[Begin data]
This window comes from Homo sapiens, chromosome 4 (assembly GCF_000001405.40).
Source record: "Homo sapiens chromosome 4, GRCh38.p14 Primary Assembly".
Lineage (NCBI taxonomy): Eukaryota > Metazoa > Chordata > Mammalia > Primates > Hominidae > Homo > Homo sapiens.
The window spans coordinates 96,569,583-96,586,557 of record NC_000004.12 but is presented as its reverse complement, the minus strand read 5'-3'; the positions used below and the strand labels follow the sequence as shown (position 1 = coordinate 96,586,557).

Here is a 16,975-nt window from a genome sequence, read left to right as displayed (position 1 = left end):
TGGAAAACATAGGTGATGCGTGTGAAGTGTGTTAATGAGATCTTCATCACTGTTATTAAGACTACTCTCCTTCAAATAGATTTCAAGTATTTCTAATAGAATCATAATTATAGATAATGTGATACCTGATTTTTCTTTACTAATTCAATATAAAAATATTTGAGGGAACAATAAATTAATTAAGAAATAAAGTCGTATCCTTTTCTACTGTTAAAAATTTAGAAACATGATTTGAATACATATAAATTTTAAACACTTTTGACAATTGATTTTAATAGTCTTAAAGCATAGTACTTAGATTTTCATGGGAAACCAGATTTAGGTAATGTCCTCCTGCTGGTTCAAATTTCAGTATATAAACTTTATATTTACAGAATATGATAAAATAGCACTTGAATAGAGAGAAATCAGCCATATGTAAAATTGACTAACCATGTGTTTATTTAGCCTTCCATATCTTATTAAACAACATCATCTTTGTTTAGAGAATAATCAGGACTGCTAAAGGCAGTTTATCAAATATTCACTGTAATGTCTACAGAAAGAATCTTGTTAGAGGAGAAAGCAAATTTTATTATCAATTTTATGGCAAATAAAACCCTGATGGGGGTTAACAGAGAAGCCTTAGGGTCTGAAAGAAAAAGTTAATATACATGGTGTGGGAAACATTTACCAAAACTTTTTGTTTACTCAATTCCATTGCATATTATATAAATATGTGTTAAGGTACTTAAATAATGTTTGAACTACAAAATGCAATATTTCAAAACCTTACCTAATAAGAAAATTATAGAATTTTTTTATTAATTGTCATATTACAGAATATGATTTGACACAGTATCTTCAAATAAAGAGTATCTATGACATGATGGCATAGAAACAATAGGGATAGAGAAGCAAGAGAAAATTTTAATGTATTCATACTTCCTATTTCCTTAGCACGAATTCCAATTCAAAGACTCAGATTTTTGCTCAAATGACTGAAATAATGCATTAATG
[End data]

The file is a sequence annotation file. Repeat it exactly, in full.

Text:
This window comes from Homo sapiens, chromosome 4 (assembly GCF_000001405.40).
Source record: "Homo sapiens chromosome 4, GRCh38.p14 Primary Assembly".
Lineage (NCBI taxonomy): Eukaryota > Metazoa > Chordata > Mammalia > Primates > Hominidae > Homo > Homo sapiens.
The window spans coordinates 96,569,583-96,586,557 of record NC_000004.12 but is presented as its reverse complement, the minus strand read 5'-3'; the positions used below and the strand labels follow the sequence as shown (position 1 = coordinate 96,586,557).

Here is a 16,975-nt window from a genome sequence, read left to right as displayed (position 1 = left end):
TGGAAAACATAGGTGATGCGTGTGAAGTGTGTTAATGAGATCTTCATCACTGTTATTAAGACTACTCTCCTTCAAATAGATTTCAAGTATTTCTAATAGAATCATAATTATAGATAATGTGATACCTGATTTTTCTTTACTAATTCAATATAAAAATATTTGAGGGAACAATAAATTAATTAAGAAATAAAGTCGTATCCTTTTCTACTGTTAAAAATTTAGAAACATGATTTGAATACATATAAATTTTAAACACTTTTGACAATTGATTTTAATAGTCTTAAAGCATAGTACTTAGATTTTCATGGGAAACCAGATTTAGGTAATGTCCTCCTGCTGGTTCAAATTTCAGTATATAAACTTTATATTTACAGAATATGATAAAATAGCACTTGAATAGAGAGAAATCAGCCATATGTAAAATTGACTAACCATGTGTTTATTTAGCCTTCCATATCTTATTAAACAACATCATCTTTGTTTAGAGAATAATCAGGACTGCTAAAGGCAGTTTATCAAATATTCACTGTAATGTCTACAGAAAGAATCTTGTTAGAGGAGAAAGCAAATTTTATTATCAATTTTATGGCAAATAAAACCCTGATGGGGGTTAACAGAGAAGCCTTAGGGTCTGAAAGAAAAAGTTAATATACATGGTGTGGGAAACATTTACCAAAACTTTTTGTTTACTCAATTCCATTGCATATTATATAAATATGTGTTAAGGTACTTAAATAATGTTTGAACTACAAAATGCAATATTTCAAAACCTTACCTAATAAGAAAATTATAGAATTTTTTTATTAATTGTCATATTACAGAATATGATTTGACACAGTATCTTCAAATAAAGAGTATCTATGACATGATGGCATAGAAACAATAGGGATAGAGAAGCAAGAGAAAATTTTAATGTATTCATACTTCCTATTTCCTTAGCACGAATTCCAATTCAAAGACTCAGATTTTTGCTCAAATGACTGAAATAATGCATTAATG